This time, I used bias tape as facing, because I didn't want any contrast on the outside of the dress.


Lastly, the little surprise mentioned in the title. One of the features of my new and improved camera is that it makes videos!
I couldn't resist, so I did a little experiment with it today. It's just a tiny little clip, but I had so much fun making it, I definitely want to keep experimenting. First thing to do: use a wider lens. My 50mm lens just doesn't work for this kind of project.

So, if you want to see how the dress moves (and my very ungraceful walk - sorry!-) here it is:


Polka dots Belladone dress


I wrote so much about Deer and Doe lately, that it seems only fair to finally show you my first make from one of these wonderful patterns. I was so excited when I received them all in the mail (yes, I splurged), that I didn't know where to start.
By the way, how awesome it was for once to pay very small shipping fees and receive my patterns in two days, instead of waiting for them for 10 to 20 days, like I do when I have to buy them from the US or the UK? Yay for geographical vicinity.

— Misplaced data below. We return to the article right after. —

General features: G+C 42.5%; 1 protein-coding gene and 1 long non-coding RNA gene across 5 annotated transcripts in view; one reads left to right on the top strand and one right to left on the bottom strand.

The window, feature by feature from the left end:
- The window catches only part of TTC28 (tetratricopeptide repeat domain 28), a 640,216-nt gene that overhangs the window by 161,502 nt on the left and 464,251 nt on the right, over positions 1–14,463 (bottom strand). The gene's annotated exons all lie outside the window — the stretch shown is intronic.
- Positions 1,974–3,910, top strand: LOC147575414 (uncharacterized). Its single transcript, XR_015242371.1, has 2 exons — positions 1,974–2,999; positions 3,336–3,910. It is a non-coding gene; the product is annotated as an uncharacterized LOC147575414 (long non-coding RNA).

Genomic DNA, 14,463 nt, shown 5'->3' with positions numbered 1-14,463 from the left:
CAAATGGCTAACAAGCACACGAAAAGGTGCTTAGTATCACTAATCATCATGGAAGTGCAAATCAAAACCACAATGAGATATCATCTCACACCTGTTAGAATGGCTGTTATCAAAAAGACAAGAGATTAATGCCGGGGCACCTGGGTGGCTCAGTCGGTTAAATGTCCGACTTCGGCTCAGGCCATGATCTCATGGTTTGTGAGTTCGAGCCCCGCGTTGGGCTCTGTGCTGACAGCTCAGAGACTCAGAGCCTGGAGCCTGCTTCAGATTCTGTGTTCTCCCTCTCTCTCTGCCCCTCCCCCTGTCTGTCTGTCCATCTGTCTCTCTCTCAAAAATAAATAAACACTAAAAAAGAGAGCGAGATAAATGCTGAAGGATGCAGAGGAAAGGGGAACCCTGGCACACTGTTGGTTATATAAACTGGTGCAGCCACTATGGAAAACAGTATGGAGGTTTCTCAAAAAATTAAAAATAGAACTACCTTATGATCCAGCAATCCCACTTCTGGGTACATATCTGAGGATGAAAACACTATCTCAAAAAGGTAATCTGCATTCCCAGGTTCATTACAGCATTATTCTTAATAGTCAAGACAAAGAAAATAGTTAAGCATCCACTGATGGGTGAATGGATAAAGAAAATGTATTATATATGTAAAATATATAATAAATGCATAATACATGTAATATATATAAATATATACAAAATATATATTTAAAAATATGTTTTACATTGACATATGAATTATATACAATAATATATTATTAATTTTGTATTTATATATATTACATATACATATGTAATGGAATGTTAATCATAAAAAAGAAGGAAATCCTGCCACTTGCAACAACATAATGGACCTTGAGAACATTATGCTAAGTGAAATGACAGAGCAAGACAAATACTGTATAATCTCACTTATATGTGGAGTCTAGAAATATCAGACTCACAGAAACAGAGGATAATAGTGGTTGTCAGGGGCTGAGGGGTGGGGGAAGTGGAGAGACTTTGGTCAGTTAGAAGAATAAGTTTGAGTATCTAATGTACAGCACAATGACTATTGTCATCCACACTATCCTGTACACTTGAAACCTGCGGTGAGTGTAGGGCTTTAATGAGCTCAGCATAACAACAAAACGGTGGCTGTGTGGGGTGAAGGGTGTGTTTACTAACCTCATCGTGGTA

Anyway, I decided to tackle Belladone first, mainly because I've had the perfect fabric for it in my stash for a while. This polka dot print was a present from my mother (who definitely knows my taste in fabrics) and it's a heavy weight cotton with a slight stretch (which is not recommended in the pattern, but worked just fine anyway). For contrast, I used hot pink bias tape (after a long moment of indecision between hot pink and aqua), which makes a color combo I adore, although probably not for everyone's taste.

The pattern per se was a pleasure to work with: super cute packaging, everything is in a nice big envelope (slightly bigger than Megan Nielsen's patterns) and it's printed on sturdy, recycled paper. I trace almost all my patterns anyway, but working with high quality paper makes the task so much nicer. I can fold the pieces without being afraid to destroy them or to find a crumpled mess when I take them out of the envelope.